Axis Gallery is pleased to have Lucía Sanromán, from the Yerba Buena Arts Center, Director of Visual Arts, as a member of the jury of the 13th National Jury Exhibition
For 13 years, Axis Gallery's National Jury Exhibition has provided greater visibility to artists across the United States. In the age of Trump, when arts and culture are under constant attack that only equates to the culture wars of the 1990s, this alone should give us hope. But there is more, an artist-run cooperative in operation for 35 years, Axis Gallery itself provides an example of a way of doing things, through collective support rather than individual profit, which is contrary to the current national sentiment in which competition, opposition and racial politics are used to manage the population by appealing to our basic instincts through the Like All. the others, artists and artisans of all kinds working across America are coming to terms with a new reality that at least surprises, and often feels alienating and violent. In fact, of the more than 1,200 artists who submitted works of art to this contest, many reflect on the current political climate directly, proposing paintings, photography and video with overtly political content, in a natural reaction to a triggering and sometimes chilling news cycle.
Given this, the prevalence of work with political content indicated that my role was not to use the jury process to describe a political issue, or to attempt to create an exhibition with a thematic focus, but rather, to remain sensitive and open to the quality of the work itself, and in this way allow a narrative of the process itself to emerge that could point to what may not be obvious. Final selection of 47 works of art is diverse. Included are pieces that address this moment, such as Jenny Wu's humorous appropriation of images of the former apprentice presenter and current president of the United States repeating "Believe me, oh, believe me" over and over again, to the opposite effect; or Peter Hassen's altered photographs with text that addresses the landscape as disputed territory; a wide variety of media caught my attention, including for the first time in an Axis contest, video work, such as the humorous animated short by Susi Lopera. Also notable are many pieces made in traditional media, such as the quiet portrait of a swimmer by Pamela Mooney, or the intricate ink on paper drawing by Elizabeth Zunino, an image reminiscent of the tradition of the Arts and Crafts of the nineteenth century, but with an unexpected element that points to something more disturbing. Also present is an astonishingly intricate tapestry by Steven Donegan, where the shadow of photography is strongly felt. Overall, the mimetic mechanics of photography have given way to the augmented reality of digital media with works by David Gardner, a post-industrial landscape created with digital tools, and even a work created on the iPad by Kevin Pride that reflects the street culture of hip-hop and the visual pop fluidity of the post-internet generation.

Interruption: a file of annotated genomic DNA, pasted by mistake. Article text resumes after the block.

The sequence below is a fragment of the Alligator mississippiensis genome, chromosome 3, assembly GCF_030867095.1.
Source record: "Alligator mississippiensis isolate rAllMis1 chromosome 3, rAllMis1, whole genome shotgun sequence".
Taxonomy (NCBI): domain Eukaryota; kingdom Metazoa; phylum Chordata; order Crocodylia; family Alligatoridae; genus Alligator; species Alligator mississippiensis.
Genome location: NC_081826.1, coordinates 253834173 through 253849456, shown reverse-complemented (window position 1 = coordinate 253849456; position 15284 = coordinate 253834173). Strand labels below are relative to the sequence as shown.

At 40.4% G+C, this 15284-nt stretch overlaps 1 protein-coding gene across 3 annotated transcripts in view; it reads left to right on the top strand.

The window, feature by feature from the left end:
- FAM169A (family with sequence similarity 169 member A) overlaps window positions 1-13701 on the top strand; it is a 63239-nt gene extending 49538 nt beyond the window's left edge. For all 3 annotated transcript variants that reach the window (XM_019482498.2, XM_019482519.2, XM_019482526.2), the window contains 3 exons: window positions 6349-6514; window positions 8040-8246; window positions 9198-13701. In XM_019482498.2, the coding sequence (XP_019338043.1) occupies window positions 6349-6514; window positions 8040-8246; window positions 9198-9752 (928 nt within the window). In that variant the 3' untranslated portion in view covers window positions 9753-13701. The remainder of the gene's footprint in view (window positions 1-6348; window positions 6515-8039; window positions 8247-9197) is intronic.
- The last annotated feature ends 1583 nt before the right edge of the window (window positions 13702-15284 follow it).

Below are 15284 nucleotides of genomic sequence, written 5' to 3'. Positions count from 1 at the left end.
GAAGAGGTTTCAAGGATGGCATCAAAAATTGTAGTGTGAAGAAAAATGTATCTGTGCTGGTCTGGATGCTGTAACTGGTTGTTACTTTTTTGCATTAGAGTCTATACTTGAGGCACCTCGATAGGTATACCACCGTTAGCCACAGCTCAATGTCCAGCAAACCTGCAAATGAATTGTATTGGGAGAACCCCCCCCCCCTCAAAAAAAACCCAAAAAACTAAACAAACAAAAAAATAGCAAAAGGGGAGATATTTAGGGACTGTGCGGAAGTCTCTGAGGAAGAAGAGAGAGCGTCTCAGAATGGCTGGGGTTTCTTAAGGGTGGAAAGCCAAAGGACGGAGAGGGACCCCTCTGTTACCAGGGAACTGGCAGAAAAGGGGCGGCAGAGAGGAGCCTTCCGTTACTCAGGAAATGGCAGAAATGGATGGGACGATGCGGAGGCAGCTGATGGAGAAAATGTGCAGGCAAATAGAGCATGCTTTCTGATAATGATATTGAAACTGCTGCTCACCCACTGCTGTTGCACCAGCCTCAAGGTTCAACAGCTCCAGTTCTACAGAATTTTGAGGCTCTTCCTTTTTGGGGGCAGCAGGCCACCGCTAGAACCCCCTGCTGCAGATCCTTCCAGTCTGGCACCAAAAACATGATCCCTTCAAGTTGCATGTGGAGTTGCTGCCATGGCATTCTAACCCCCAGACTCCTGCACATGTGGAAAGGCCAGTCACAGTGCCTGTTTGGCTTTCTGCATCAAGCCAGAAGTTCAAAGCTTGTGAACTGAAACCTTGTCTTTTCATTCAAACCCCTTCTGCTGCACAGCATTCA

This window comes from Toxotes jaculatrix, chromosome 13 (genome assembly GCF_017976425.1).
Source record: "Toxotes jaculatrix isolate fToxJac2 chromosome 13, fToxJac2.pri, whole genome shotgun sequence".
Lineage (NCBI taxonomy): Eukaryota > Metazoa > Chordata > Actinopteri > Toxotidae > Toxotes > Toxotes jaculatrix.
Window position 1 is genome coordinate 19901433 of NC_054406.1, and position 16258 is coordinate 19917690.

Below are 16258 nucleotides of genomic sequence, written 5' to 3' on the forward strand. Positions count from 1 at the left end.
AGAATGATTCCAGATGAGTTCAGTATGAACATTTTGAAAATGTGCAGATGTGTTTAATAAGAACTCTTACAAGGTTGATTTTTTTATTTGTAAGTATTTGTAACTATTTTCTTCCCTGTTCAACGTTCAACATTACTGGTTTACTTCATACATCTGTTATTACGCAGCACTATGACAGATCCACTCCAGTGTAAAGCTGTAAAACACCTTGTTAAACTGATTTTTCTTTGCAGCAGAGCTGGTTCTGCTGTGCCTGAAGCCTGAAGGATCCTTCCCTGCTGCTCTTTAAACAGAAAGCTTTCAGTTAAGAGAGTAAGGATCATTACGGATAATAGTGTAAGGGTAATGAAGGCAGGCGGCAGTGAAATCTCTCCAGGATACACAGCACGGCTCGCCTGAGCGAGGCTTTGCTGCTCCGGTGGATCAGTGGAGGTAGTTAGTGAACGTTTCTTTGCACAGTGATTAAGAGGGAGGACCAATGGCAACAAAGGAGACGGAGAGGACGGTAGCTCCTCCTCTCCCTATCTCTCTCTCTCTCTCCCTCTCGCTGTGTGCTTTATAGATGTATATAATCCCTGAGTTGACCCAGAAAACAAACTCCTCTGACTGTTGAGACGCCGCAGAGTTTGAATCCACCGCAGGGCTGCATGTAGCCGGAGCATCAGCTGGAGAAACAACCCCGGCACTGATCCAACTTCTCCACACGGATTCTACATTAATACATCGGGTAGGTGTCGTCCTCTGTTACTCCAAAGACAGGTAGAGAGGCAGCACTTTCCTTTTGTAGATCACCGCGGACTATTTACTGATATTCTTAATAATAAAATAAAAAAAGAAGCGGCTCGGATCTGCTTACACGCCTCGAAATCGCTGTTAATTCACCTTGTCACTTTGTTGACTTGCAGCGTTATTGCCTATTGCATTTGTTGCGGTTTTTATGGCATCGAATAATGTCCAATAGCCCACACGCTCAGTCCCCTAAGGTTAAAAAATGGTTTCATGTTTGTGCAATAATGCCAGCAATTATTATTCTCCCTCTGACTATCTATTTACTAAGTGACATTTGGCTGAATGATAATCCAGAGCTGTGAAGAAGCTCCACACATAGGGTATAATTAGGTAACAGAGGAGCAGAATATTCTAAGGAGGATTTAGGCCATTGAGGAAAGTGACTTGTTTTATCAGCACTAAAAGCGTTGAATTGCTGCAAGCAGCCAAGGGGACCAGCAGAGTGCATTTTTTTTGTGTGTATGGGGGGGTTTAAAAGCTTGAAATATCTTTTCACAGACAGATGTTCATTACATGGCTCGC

As a group, the pieces do not openly mount an offense against the vitriol and hatred that is now fostered in American public life, but give evidence of more connected and hopeful forms in the world, where the creation of art is itself a form of resistance. Entangled in the journal of creation, the artists of this 13th edition live wonderfully in the intermediate space of communication.
Lucía Sanromán joined the Yerba Buena Arts Center as Director of Visual Arts in October 2015. Throughout his career, he has selected innovative exhibitions throughout the United States, Mexico, and Latin America. Recent projects at YBCA include, but are not limited to, Tania Bruguera: Talking to Power (2017) (co-curated with Susie Kantor, curatorial associate at YBCA), and the upcoming Futurefarmers: Out of Place, in Place, opening April 20, 2018.